This account is pending registration confirmation. Please click on the link within the confirmation email previously sent you to complete registration. Need a new registration confirmation email? Click here
Feb. 14, 2013 /PRNewswire-USNewswire/ -- The Department of Environmental Protection today launched its annual live, 24-hour webcast of a nesting pair of peregrine falcons who live on a ledge on the Market Street side of the Rachel Carson State Office Building in
For the first time, three high-definition cameras will chronicle the falcons' activities while streaming the footage live on the internet to viewers around the world.
"The falcon cam has become synonymous with the Rachel Carson State Office Building and our agency," DEP Secretary
Mike Krancer said. "We are delighted to host these unique birds of prey and look forward to presenting them in a way that more vividly shows their daily activities."
The new high-definition (HD) cameras include a personal-computer-operated zoom and pan and light/color balance capabilities. This new technology creates a crisper, more detailed image that enhances wildlife viewing opportunities. Around the time the first egg is laid, an additional HD camera will be set up for an intimate view into the nest.
In recent weeks, another male peregrine has challenged the resident male, who has been at the ledge since 2005. Despite that, the resident male has defended the ledge and started mating with the resident female, who has been at the ledge since 2012. Breeding activity typically takes place this time of year, so territorial battles can be fierce.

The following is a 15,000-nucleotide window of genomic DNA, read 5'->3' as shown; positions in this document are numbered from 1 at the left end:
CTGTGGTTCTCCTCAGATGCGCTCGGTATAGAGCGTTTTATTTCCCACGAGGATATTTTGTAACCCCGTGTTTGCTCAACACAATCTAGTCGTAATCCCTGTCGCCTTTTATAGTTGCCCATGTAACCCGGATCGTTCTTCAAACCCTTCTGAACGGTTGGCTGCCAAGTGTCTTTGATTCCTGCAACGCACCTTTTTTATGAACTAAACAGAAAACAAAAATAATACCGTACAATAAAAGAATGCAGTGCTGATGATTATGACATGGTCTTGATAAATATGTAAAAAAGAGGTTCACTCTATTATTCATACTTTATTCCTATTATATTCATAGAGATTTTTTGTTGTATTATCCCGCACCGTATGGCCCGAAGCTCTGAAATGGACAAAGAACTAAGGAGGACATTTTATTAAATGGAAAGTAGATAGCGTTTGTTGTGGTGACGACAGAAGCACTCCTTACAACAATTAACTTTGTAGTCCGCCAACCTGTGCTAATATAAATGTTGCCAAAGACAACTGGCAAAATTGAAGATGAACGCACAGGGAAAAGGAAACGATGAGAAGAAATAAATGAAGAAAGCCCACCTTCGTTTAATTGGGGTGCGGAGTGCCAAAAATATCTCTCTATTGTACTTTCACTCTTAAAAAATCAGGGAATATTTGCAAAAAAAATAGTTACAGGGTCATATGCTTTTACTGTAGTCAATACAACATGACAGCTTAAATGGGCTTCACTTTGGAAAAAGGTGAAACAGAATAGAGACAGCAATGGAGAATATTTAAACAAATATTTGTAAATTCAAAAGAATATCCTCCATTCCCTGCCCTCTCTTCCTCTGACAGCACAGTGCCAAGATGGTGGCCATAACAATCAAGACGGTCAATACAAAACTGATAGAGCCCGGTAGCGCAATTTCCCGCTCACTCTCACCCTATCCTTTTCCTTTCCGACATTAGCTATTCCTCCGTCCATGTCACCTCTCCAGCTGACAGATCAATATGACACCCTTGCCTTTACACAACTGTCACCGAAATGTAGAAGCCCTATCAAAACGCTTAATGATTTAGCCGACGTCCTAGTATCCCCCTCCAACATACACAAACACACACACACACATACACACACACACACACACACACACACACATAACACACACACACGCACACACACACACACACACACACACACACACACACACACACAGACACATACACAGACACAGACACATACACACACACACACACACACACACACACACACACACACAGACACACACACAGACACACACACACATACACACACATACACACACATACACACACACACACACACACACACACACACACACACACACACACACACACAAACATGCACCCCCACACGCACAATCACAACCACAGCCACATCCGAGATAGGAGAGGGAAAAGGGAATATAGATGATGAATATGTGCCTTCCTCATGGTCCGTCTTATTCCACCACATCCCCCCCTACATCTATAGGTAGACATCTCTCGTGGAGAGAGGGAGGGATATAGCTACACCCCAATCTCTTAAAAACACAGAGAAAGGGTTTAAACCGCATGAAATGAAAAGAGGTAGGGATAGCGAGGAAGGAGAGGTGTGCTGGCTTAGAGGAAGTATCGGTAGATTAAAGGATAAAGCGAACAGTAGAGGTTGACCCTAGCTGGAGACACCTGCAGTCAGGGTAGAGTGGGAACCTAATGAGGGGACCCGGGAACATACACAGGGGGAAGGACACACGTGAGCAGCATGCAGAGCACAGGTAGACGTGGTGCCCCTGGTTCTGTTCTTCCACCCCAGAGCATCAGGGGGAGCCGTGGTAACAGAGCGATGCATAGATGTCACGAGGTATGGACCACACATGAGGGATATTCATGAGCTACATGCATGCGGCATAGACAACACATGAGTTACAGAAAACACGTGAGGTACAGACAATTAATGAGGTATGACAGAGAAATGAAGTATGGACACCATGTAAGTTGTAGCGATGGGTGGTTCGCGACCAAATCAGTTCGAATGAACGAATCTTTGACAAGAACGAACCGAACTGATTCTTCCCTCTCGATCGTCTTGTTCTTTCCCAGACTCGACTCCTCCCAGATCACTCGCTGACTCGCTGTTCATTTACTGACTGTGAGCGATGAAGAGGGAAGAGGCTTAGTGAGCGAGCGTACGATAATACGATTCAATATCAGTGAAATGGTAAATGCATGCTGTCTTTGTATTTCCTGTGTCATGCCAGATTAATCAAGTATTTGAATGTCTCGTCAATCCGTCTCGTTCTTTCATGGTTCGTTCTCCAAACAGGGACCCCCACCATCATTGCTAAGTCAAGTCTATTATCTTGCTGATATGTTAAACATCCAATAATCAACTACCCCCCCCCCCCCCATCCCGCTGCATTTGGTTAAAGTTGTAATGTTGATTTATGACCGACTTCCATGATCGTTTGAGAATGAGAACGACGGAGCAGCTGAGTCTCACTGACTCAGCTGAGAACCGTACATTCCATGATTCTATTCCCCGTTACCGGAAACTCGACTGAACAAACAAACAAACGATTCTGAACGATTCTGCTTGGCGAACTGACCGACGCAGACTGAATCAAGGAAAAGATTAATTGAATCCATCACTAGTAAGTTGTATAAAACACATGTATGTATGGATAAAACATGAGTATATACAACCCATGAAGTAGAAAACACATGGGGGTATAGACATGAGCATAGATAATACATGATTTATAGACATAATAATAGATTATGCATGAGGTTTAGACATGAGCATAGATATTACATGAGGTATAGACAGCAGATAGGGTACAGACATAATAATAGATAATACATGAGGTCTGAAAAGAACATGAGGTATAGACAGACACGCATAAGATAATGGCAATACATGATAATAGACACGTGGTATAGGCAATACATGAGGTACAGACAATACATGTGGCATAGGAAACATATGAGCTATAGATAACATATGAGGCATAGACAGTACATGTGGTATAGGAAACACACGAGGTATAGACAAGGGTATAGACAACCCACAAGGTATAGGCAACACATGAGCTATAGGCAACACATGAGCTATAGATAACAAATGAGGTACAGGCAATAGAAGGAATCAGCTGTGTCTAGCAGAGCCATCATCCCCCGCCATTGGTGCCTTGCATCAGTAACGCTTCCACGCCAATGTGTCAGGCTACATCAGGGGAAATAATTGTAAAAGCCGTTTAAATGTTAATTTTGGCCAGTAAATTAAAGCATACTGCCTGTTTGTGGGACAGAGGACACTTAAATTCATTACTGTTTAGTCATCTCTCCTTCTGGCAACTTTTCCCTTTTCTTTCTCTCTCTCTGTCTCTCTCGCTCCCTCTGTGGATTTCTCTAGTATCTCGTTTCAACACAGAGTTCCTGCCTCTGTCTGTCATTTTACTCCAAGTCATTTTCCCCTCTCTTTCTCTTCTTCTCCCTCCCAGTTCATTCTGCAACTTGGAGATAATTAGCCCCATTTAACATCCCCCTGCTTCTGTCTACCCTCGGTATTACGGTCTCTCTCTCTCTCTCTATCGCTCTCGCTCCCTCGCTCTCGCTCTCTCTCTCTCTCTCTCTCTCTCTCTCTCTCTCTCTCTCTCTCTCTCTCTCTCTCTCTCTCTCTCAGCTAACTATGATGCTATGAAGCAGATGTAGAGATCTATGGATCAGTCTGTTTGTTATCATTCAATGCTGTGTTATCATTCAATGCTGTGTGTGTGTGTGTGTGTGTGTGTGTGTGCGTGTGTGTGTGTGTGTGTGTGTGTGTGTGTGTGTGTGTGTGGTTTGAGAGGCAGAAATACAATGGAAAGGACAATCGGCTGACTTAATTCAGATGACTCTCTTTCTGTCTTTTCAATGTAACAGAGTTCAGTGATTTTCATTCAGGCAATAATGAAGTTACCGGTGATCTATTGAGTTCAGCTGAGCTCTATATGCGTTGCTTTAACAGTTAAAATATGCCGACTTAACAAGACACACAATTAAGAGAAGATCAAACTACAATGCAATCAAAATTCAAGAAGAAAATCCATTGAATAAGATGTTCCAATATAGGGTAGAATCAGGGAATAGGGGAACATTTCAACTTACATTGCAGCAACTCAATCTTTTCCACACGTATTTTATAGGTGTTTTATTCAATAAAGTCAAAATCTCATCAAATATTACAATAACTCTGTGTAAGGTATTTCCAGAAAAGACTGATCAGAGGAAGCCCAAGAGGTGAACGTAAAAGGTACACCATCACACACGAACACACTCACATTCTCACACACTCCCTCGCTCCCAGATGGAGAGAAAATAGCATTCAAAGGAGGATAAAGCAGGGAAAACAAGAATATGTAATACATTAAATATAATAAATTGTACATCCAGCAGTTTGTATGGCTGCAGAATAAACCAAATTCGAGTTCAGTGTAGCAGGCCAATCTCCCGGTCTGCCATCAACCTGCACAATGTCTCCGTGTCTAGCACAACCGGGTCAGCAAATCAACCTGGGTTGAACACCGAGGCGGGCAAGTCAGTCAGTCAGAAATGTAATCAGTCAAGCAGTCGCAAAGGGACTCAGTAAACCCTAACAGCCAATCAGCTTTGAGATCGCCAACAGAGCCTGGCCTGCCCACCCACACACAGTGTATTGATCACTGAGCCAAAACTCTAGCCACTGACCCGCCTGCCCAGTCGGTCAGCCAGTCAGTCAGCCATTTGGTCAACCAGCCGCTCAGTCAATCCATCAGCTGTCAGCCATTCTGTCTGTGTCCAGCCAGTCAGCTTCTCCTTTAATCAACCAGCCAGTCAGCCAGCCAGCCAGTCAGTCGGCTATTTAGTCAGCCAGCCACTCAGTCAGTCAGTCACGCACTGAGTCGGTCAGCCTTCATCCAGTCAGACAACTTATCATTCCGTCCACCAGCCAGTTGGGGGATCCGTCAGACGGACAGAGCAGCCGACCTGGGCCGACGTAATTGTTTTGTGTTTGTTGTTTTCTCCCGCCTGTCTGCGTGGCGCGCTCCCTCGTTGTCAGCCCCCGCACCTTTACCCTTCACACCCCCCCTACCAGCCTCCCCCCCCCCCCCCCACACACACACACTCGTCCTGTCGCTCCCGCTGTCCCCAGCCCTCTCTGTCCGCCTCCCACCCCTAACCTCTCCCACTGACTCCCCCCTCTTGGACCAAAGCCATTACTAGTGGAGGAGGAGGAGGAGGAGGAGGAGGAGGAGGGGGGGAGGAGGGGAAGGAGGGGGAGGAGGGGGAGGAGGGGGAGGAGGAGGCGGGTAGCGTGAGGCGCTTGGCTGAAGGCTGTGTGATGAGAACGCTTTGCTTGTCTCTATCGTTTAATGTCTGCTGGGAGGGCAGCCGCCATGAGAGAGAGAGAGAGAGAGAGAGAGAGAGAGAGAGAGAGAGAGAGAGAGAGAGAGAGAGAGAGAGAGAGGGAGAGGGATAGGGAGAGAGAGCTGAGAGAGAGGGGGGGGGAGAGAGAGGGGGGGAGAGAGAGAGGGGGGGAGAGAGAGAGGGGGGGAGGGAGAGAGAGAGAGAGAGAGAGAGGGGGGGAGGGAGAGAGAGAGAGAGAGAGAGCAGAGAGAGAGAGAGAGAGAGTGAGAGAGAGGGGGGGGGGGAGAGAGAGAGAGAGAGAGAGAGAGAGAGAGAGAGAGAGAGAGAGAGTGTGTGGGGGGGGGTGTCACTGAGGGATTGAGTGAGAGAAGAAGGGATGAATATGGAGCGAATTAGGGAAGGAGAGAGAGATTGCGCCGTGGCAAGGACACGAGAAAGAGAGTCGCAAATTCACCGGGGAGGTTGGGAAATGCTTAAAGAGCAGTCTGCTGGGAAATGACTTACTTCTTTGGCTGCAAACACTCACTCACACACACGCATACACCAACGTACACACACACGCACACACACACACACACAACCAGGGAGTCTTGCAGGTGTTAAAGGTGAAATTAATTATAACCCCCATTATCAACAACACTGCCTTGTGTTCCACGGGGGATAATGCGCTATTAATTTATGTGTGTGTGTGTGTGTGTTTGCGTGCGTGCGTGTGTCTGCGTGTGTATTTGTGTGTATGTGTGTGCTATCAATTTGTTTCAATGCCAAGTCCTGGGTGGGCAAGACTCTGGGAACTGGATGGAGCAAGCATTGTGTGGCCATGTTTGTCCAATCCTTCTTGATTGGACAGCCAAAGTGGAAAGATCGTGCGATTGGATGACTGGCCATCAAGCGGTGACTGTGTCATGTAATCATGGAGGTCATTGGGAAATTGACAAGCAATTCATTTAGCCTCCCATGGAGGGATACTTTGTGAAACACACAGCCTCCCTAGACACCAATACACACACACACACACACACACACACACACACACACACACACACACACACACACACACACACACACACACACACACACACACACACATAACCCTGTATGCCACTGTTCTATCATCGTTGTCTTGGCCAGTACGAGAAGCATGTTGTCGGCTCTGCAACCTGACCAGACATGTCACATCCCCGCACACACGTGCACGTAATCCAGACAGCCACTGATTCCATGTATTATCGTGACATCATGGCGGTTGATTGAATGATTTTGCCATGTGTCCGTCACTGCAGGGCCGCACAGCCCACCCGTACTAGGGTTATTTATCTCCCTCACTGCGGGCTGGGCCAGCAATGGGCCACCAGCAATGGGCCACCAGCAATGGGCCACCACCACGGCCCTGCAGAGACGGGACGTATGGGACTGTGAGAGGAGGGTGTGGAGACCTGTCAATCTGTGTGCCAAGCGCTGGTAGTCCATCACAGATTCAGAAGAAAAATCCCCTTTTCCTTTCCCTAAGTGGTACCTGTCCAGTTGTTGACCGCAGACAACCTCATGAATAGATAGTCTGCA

"The popularity of the streaming video has made the falcon page one of DEP's most visited webpages," DEP Environmental Education Director
Jack Farster said. "By watching the young peregrines grow and develop, we can appreciate how our actions can have a direct and positive impact on endangered wildlife and their habitats."
In the 13 years falcons have been nesting at the building, the nest has produced 48 eggs and 40 hatchlings. Of these, 29 falcons survived—13 males and 16 females. The gender of one of the nestlings who hatched in 2008 could not be determined. That bird was the runt of the clutch, or set of offspring.